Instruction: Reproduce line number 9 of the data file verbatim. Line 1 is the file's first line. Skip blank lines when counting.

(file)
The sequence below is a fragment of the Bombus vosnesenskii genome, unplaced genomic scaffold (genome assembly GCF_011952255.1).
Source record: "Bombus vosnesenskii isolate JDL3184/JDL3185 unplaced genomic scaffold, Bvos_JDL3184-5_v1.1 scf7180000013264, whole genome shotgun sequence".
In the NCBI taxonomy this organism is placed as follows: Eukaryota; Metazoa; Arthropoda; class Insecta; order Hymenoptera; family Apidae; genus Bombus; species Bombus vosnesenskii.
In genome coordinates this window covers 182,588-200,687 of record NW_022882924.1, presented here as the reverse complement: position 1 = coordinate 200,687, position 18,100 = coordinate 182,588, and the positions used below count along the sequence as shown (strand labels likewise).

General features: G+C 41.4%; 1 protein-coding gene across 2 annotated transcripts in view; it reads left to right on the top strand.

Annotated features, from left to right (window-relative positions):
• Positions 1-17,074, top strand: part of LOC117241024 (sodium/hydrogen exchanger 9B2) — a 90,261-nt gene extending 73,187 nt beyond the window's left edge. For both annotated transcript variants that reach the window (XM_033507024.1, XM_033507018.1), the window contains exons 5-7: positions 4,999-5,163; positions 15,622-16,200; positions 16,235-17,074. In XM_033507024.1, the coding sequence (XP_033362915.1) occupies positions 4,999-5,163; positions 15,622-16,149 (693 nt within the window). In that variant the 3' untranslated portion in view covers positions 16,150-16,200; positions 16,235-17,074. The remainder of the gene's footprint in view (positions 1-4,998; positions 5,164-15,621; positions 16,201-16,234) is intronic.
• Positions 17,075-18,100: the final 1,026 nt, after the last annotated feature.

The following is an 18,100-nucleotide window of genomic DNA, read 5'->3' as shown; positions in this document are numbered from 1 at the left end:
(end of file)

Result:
The following is an 18,100-nucleotide window of genomic DNA, read 5'->3' as shown; positions in this document are numbered from 1 at the left end: